Moisture around can lights


#1

I apologize in advance for the post, as i am a new homeowner with limited knowledge of home construction.

That being said, here is my issue.

I have recessed lights throughout my house. Several of the ones on the second floor now have water damage around them. I noticed about a month ago that the upstairs was much hotter than the main floor and much more humid also. I didn’t think much of it.

We have a new-ish home (4 years old) with a “flat roof”. First thing i did is called the company who put my roof on. After an inspection, he said he was having a hard time trying to determine how water could be getting in from above. He proposed that the can lights were just collecting condensation.

As a home with no attic, i am not able to get up in the space between the ceiling and the roof. There is about 2’ of space between the 2nd floor drywall and Roof deck.

So, i take out a can light and the can and the box with the electric in it are covered in moisture and the space and insulation is very humid and damp. Some mildew/mold growing on the OSB.

So, my theory is that humidity is rising to the highest part of the house and leaking out through the can lights. The super hot summer attic and the “colder” humid air is collecting on the metal. I have no other ideas as to how to diagnose the issue.

The only solution i can come up with is to insulate the light so as it slides up into the can, it is “air tight”.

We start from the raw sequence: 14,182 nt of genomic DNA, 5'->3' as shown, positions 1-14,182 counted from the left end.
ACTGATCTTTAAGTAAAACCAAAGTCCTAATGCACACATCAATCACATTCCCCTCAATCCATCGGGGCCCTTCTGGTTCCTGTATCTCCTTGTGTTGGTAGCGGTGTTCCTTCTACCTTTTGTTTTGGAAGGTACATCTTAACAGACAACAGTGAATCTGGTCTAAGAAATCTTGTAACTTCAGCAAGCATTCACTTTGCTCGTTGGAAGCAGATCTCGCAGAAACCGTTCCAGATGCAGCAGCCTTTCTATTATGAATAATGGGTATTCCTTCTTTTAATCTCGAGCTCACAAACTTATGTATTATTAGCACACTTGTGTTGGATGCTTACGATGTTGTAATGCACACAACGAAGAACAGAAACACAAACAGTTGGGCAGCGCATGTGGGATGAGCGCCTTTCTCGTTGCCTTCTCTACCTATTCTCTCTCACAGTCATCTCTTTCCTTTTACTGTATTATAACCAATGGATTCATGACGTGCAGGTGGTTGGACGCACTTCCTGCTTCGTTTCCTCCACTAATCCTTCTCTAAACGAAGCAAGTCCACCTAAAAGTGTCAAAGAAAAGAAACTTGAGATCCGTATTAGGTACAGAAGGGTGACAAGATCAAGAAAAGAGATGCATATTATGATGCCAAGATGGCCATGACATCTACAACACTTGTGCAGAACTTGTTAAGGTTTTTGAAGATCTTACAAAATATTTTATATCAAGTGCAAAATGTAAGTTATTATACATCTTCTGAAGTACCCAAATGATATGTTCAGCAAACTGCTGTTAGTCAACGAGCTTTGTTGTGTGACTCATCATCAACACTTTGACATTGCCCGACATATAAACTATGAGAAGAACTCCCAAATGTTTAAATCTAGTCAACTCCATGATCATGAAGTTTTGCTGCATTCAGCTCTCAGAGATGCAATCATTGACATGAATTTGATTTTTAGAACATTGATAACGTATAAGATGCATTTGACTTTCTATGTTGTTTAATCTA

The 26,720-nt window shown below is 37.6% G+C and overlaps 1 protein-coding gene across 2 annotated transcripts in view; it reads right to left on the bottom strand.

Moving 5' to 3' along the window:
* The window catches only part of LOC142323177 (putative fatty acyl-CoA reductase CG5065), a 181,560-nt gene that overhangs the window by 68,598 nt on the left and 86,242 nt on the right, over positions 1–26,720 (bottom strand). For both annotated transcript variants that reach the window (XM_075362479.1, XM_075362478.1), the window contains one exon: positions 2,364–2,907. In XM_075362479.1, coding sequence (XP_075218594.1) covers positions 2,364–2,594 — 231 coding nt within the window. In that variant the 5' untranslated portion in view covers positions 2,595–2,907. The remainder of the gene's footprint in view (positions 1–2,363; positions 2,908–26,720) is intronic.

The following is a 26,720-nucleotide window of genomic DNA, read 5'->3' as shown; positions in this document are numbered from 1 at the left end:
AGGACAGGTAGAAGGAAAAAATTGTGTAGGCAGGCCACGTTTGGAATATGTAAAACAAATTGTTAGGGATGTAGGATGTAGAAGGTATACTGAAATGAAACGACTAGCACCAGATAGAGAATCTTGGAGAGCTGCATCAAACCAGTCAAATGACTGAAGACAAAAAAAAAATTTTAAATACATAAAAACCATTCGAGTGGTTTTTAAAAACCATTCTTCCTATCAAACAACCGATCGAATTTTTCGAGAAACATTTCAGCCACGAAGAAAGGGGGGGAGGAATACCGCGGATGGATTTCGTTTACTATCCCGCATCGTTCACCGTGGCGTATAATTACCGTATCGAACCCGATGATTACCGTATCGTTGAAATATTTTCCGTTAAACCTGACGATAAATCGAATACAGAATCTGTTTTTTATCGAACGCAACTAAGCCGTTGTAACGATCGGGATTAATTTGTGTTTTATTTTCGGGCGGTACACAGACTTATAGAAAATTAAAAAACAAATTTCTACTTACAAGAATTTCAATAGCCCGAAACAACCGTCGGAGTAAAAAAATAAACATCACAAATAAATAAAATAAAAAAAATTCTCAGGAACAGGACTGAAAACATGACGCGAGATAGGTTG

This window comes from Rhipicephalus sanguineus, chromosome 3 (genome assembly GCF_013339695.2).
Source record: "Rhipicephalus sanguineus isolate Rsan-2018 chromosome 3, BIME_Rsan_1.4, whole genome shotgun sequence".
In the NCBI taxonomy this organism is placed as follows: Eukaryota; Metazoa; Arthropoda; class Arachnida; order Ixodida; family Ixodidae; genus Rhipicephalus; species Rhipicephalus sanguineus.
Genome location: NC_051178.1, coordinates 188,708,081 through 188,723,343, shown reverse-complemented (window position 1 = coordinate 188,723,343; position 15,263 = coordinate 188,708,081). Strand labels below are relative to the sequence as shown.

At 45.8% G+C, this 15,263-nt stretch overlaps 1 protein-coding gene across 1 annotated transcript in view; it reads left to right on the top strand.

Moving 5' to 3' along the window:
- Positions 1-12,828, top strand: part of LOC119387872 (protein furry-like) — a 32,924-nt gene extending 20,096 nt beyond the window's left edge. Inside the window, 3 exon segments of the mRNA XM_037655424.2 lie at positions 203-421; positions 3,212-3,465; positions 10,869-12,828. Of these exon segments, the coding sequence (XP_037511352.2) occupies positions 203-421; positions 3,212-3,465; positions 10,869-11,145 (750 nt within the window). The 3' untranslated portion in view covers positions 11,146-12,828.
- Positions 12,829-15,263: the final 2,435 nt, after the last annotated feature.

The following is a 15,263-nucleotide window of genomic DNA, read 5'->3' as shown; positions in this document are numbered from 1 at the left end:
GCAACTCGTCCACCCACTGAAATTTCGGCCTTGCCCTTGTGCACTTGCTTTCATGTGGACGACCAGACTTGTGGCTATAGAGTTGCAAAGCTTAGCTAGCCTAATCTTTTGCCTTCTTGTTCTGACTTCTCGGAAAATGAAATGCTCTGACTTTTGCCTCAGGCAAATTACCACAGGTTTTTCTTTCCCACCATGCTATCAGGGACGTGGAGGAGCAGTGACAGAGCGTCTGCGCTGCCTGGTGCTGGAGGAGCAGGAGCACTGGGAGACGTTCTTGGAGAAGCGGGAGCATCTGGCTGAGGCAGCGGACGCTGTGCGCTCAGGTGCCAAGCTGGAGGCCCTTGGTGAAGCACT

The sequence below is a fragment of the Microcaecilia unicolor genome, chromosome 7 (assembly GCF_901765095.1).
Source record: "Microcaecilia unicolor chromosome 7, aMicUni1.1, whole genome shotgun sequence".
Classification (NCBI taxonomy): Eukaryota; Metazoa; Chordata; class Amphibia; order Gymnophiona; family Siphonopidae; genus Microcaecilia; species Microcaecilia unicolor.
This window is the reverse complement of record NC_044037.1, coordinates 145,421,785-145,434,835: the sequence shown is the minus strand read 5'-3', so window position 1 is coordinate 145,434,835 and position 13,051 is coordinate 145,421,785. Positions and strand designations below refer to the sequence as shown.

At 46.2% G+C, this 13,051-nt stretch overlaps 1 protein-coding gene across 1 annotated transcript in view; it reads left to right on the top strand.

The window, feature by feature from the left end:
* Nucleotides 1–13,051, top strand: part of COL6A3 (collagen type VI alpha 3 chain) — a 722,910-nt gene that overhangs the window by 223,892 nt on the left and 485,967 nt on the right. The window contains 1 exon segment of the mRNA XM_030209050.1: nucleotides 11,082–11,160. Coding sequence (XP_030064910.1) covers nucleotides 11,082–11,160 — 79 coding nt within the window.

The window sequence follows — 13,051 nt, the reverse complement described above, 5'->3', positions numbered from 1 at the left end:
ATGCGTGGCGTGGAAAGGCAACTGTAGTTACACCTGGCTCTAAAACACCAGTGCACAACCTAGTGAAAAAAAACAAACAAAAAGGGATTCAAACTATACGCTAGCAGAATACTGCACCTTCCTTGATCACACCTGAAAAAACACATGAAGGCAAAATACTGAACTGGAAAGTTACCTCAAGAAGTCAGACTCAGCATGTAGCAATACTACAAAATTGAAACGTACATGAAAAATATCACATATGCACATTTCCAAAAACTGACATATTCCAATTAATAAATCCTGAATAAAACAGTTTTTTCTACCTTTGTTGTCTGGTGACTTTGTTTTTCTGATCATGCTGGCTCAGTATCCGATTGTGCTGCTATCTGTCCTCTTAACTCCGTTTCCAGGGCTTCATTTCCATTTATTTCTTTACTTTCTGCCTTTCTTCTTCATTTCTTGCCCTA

But i don’t really know. I also am worried that this moisture has moved across the ceiling, as i am experiencing some bleed through mildew in other areas of the ceiling. the roof/ceiling is engineered OSB i beams, 12" on center.

My questions are:

  • has anyone ever experienced this?
  • what is the remediation plan?

Thanks in advance everyone!


#2

Is there any ventilation in the flat roof? Sounds like you might need an exhaust turbine or fan in the flat roof.


#3

No ventilation currently. I thought the all attics/space under roof needed ventilation, but as soon as i started asking around i was told that isn’t always the case.


#4

We have ran into your situation before and solved it by installing turbine vents. Some people don’t like them and say there are better things out there. They do not require power and do not have motors to burn out.


#5

I would like to introduce some ventilation. My understanding is that the roof deck visible by looking up through the hole for the can light is the “flat roof” and that there is a second roof installed on top of that with the pitch to drain the water.

Never had heard of 2 roofs on top of eachother until this home :stuck_out_tongue:


#6

Yup, definitely sounds unique though.


#7

I’ve seen pitched roofs built on top of a flat roof before, but not very often.


#8

If the bottom of the roof deck when you looked up had accumulated moisture. Then the roofer did not install a 6mill vapor barrier as was needed.
If the can light was the only thing accumulating moisture. And the space had no other way for cold to get in. Then you roofer did not install or tell you that you needed to install the proper thickness roof insulation before the new roof.